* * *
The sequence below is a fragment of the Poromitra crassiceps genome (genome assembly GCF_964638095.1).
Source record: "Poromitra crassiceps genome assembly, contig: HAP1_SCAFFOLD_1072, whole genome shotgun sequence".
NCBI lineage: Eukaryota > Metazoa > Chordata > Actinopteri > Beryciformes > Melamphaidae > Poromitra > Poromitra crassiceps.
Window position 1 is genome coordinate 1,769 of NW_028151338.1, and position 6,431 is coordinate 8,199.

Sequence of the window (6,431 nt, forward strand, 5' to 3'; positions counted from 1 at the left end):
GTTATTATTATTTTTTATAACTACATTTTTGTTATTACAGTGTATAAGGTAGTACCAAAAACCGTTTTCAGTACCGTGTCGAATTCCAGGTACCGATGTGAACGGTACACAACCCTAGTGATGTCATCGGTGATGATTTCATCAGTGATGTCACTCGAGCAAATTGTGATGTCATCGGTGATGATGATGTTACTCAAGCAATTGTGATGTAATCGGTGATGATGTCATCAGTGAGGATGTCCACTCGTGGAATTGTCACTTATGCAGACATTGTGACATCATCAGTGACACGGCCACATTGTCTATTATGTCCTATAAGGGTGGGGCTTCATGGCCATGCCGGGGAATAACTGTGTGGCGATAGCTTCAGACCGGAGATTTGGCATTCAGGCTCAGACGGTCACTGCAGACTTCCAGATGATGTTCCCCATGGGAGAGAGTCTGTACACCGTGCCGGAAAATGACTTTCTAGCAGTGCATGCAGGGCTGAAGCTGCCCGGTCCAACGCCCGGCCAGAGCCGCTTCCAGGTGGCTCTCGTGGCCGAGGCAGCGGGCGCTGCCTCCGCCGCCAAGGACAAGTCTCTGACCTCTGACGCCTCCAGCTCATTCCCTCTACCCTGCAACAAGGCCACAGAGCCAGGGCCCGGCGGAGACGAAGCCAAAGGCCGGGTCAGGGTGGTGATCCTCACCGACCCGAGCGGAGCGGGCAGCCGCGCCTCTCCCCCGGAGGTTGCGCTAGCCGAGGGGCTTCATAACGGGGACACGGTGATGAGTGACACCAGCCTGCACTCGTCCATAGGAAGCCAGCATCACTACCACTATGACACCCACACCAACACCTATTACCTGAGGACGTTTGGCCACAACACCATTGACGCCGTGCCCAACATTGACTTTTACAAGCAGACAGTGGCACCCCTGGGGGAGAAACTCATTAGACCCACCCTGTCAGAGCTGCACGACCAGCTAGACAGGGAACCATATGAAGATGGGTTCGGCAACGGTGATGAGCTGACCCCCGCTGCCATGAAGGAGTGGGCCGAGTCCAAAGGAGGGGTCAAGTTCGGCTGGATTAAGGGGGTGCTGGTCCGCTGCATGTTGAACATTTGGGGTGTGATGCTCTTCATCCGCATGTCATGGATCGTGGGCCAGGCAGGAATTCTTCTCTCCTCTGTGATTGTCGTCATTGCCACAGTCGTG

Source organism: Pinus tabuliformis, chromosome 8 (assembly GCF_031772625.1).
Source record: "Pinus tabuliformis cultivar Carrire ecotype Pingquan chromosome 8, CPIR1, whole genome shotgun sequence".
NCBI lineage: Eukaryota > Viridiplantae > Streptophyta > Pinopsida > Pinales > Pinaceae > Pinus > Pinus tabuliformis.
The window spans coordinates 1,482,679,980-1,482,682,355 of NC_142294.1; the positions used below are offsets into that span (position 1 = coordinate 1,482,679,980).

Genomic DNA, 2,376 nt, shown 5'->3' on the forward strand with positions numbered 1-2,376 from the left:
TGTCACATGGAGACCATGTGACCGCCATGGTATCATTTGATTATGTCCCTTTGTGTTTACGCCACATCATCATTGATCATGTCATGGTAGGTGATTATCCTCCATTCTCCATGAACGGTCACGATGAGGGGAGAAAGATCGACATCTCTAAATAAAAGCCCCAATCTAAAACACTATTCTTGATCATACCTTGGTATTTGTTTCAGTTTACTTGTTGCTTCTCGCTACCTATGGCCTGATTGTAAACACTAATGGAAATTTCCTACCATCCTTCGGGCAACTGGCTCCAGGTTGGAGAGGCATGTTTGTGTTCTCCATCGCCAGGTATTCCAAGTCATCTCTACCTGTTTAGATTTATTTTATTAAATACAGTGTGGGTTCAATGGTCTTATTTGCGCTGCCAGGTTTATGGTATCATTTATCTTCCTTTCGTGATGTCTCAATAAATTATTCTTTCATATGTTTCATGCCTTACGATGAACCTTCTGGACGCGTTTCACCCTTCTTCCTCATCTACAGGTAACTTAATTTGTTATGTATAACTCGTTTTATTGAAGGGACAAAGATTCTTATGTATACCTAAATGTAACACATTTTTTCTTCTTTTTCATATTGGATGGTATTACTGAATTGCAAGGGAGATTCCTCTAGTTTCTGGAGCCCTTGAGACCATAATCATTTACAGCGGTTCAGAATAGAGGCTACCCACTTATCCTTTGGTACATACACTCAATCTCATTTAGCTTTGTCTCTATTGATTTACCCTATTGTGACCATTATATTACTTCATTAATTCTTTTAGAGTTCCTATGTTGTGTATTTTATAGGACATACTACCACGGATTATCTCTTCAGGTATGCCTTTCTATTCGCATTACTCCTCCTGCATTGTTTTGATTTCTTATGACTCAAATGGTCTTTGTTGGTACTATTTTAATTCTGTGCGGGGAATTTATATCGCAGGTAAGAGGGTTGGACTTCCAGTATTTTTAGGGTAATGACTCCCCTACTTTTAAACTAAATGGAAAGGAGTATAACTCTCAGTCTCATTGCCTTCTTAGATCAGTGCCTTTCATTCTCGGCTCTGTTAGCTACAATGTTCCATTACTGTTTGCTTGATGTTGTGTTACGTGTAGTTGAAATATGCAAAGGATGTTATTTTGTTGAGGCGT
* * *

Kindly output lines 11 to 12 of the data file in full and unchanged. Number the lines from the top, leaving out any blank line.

Genomic DNA, 2,376 nt, shown 5'->3' on the forward strand with positions numbered 1-2,376 from the left:
TGTCACATGGAGACCATGTGACCGCCATGGTATCATTTGATTATGTCCCTTTGTGTTTACGCCACATCATCATTGATCATGTCATGGTAGGTGATTATCCTCCATTCTCCATGAACGGTCACGATGAGGGGAGAAAGATCGACATCTCTAAATAAAAGCCCCAATCTAAAACACTATTCTTGATCATACCTTGGTATTTGTTTCAGTTTACTTGTTGCTTCTCGCTACCTATGGCCTGATTGTAAACACTAATGGAAATTTCCTACCATCCTTCGGGCAACTGGCTCCAGGTTGGAGAGGCATGTTTGTGTTCTCCATCGCCAGGTATTCCAAGTCATCTCTACCTGTTTAGATTTATTTTATTAAATACAGTGTGGGTTCAATGGTCTTATTTGCGCTGCCAGGTTTATGGTATCATTTATCTTCCTTTCGTGATGTCTCAATAAATTATTCTTTCATATGTTTCATGCCTTACGATGAACCTTCTGGACGCGTTTCACCCTTCTTCCTCATCTACAGGTAACTTAATTTGTTATGTATAACTCGTTTTATTGAAGGGACAAAGATTCTTATGTATACCTAAATGTAACACATTTTTTCTTCTTTTTCATATTGGATGGTATTACTGAATTGCAAGGGAGATTCCTCTAGTTTCTGGAGCCCTTGAGACCATAATCATTTACAGCGGTTCAGAATAGAGGCTACCCACTTATCCTTTGGTACATACACTCAATCTCATTTAGCTTTGTCTCTATTGATTTACCCTATTGTGACCATTATATTACTTCATTAATTCTTTTAGAGTTCCTATGTTGTGTATTTTATAGGACATACTACCACGGATTATCTCTTCAGGTATGCCTTTCTATTCGCATTACTCCTCCTGCATTGTTTTGATTTCTTATGACTCAAATGGTCTTTGTTGGTACTATTTTAATTCTGTGCGGGGAATTTATATCGCAGGTAAGAGGGTTGGACTTCCAGTATTTTTAGGGTAATGACTCCCCTACTTTTAAACTAAATGGAAAGGAGTATAACTCTCAGTCTCATTGCCTTCTTAGATCAGTGCCTTTCATTCTCGGCTCTGTTAGCTACAATGTTCCATTACTGTTTGCTTGATGTTGTGTTACGTGTAGTTGAAATATGCAAAGGATGTTATTTTGTTGAGGCGT